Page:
Leap Day a creation of tricky math and history
Leap Day, February 29, comes but once every four years. Leap Day is an adjustment to the calendar to cover up the difference between the time it takes the Earth to circle the sun and the usual 365-day year.
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The pope also tweaked the leap-year cycle to address the remaining one-day-per century drift: Years ending in "00" are not leap years unless they can be divided exactly by 400, so 2000 was a leap year, while 1900 was not. (Hence the 97 leap years over 400 years.)Skip to next paragraph
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Grabovsky has used continued fractions — fractions in which the denominator, or bottom number, is expressed as a whole number plus a fraction with its own denominator that is a whole number plus a fraction, and so on, iteratively — to examine the ways a calendar could be constructed to handle the discrepancy between the astronomical year and the calendar year.
The 400-year cycle Pope Gregory XIII installed accumulates an extra 26 seconds each year, resulting in an error of a full day every 3,320 years, he calculated. He compares this to a 500-year cycle, which would be 17 seconds shorter than the solar year, resulting in an error of one day each 5,031 years — an alternative the pope appears to have missed either because he didn't do his math or because astronomical measurements at the time weren't precise enough to justify this cycle, Grabovsky writes.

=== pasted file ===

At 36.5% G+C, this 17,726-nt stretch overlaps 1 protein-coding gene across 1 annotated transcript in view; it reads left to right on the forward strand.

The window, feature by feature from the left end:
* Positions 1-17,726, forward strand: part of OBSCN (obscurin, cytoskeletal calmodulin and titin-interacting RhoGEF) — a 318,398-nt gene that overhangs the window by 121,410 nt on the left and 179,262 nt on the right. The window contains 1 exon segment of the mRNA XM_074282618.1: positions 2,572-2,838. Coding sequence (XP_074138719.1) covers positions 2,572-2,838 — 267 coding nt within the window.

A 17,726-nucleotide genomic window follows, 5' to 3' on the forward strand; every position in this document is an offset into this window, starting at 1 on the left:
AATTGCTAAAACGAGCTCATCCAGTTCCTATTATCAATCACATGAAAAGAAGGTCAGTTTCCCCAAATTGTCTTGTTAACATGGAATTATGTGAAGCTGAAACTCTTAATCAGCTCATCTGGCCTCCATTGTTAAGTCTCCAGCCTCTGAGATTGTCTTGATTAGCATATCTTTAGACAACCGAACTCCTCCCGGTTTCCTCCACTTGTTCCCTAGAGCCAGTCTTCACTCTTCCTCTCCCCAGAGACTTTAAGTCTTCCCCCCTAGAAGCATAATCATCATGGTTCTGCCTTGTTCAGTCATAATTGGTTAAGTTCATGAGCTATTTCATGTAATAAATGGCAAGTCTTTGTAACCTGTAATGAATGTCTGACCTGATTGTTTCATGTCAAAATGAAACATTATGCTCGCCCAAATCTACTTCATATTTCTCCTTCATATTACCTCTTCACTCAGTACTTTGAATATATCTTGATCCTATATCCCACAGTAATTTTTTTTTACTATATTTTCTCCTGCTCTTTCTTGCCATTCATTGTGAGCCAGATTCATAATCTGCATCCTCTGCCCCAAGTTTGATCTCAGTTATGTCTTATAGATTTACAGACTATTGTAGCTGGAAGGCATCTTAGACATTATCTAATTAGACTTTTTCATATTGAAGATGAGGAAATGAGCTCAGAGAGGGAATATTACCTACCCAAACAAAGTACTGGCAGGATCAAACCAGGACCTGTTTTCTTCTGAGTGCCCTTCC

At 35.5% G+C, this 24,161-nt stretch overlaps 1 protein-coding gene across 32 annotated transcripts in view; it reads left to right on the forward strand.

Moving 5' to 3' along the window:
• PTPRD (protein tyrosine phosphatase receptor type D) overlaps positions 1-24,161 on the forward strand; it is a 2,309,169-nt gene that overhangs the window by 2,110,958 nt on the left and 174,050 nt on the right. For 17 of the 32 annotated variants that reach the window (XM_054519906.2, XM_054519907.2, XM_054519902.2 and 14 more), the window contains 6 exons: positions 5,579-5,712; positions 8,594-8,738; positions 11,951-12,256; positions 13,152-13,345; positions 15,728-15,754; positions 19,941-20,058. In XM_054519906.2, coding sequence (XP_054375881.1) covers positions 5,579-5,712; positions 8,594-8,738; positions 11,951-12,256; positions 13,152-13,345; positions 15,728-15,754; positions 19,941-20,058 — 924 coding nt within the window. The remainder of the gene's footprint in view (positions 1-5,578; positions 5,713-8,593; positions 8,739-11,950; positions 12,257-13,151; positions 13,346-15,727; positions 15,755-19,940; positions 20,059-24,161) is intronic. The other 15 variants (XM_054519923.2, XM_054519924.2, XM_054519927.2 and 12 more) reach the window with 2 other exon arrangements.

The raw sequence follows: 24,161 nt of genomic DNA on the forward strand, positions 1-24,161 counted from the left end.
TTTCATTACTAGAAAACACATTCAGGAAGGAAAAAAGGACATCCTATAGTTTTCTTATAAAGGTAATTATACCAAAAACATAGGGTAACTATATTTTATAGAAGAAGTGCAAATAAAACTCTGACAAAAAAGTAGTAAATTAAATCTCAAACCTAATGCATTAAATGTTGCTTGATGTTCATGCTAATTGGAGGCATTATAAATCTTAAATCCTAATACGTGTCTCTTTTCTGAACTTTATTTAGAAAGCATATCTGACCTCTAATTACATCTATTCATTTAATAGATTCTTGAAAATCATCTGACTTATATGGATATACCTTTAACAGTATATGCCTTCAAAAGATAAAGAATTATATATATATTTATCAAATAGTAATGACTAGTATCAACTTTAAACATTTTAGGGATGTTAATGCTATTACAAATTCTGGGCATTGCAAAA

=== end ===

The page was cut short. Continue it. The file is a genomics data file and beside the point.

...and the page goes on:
Another alternative, based on a 900-year cycle, is too complicated and has an inconveniently long cycle.
A tiny amount of error remains in the Gregorian calendar, and to correct for most of it, he recommends canceling leap year every 3,200 years.
"The new system would accumulate a one day error in 100,000 years, that is never," he writes as part of a presentation he gave on Feb. 29, 2000.
To add to the complication, the planet's speed along its orbit isn't constant, so occasionally, leap seconds are added to our clocks to compensate.
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